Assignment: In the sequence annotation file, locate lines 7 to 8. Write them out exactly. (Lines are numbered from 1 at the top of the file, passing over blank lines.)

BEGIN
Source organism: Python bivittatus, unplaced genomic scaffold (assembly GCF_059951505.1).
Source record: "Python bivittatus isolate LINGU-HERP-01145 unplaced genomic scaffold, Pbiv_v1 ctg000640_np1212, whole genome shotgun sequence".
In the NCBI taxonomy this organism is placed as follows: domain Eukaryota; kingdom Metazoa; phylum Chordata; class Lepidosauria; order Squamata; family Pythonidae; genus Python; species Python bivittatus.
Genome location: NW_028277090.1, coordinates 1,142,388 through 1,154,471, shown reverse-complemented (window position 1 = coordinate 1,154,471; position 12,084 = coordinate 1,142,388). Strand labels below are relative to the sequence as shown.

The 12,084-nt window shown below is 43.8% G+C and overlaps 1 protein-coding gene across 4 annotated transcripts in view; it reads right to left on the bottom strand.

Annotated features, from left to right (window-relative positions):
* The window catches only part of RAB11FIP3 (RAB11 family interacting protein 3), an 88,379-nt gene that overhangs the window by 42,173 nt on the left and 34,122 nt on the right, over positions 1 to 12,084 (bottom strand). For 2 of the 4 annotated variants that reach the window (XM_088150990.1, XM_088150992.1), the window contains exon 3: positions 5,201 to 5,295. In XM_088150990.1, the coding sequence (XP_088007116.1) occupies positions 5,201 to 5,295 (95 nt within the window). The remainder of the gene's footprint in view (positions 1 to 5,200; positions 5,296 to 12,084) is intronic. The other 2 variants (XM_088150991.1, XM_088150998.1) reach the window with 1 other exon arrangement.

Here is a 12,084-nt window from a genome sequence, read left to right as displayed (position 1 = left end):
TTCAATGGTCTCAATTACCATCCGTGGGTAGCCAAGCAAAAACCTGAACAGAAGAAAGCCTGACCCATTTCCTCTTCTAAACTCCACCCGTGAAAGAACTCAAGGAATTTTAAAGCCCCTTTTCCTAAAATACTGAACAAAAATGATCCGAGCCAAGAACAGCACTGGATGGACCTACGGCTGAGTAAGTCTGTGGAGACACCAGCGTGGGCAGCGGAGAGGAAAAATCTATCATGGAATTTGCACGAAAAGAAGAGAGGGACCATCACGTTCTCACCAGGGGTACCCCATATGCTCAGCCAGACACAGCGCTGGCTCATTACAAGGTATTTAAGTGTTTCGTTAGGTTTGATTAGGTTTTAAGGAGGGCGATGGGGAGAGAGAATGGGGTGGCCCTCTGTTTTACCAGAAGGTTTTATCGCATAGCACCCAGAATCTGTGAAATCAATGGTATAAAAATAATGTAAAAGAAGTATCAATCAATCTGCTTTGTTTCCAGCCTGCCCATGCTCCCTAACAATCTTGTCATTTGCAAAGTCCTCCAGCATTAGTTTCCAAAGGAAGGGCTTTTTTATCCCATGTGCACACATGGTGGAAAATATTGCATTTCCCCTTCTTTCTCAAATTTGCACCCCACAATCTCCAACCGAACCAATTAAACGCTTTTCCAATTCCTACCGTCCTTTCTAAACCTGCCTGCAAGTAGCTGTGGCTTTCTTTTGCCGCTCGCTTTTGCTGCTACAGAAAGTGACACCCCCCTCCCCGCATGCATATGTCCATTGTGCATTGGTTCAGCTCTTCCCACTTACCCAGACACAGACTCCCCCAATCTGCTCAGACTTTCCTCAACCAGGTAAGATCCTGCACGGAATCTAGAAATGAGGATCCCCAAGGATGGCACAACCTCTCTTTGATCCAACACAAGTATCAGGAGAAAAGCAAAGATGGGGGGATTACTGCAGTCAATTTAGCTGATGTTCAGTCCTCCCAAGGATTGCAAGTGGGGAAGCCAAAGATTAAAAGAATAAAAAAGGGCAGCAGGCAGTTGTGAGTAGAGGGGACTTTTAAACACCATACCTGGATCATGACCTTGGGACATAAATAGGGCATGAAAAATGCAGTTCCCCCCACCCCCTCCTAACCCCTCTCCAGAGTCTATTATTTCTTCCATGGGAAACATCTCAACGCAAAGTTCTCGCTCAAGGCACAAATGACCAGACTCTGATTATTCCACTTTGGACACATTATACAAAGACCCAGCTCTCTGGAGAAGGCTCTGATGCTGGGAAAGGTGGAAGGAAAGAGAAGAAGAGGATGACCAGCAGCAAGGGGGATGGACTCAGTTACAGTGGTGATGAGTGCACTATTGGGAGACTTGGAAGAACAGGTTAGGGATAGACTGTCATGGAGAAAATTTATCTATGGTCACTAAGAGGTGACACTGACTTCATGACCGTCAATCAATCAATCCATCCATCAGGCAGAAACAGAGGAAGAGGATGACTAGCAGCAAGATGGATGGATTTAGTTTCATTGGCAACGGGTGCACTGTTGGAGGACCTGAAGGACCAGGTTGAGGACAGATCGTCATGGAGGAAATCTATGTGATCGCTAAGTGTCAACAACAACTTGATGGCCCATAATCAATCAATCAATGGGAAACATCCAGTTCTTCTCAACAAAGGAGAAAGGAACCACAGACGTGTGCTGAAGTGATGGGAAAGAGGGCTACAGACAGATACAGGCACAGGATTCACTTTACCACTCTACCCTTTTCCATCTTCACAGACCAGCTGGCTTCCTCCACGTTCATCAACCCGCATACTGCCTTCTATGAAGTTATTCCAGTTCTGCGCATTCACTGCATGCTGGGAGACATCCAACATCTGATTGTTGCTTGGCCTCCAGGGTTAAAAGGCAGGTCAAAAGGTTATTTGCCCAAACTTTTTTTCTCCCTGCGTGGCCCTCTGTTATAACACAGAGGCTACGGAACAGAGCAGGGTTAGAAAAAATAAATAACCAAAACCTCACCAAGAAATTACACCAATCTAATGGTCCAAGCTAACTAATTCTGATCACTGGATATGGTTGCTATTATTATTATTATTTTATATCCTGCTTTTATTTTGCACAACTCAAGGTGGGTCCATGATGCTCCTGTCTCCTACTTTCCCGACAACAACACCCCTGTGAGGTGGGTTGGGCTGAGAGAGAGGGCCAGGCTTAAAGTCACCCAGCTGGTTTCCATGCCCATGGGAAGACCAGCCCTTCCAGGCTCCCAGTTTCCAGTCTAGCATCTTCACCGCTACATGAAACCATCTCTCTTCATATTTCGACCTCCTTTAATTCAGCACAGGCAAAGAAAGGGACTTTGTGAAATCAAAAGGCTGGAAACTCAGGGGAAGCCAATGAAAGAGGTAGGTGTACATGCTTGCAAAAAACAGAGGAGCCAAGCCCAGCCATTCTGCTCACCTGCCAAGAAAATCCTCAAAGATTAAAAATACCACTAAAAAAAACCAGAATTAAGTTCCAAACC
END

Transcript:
* The window catches only part of RAB11FIP3 (RAB11 family interacting protein 3), an 88,379-nt gene that overhangs the window by 42,173 nt on the left and 34,122 nt on the right, over positions 1 to 12,084 (bottom strand). For 2 of the 4 annotated variants that reach the window (XM_088150990.1, XM_088150992.1), the window contains exon 3: positions 5,201 to 5,295. In XM_088150990.1, the coding sequence (XP_088007116.1) occupies positions 5,201 to 5,295 (95 nt within the window). The remainder of the gene's footprint in view (positions 1 to 5,200; positions 5,296 to 12,084) is intronic. The other 2 variants (XM_088150991.1, XM_088150998.1) reach the window with 1 other exon arrangement.

Here is a 12,084-nt window from a genome sequence, read left to right as displayed (position 1 = left end):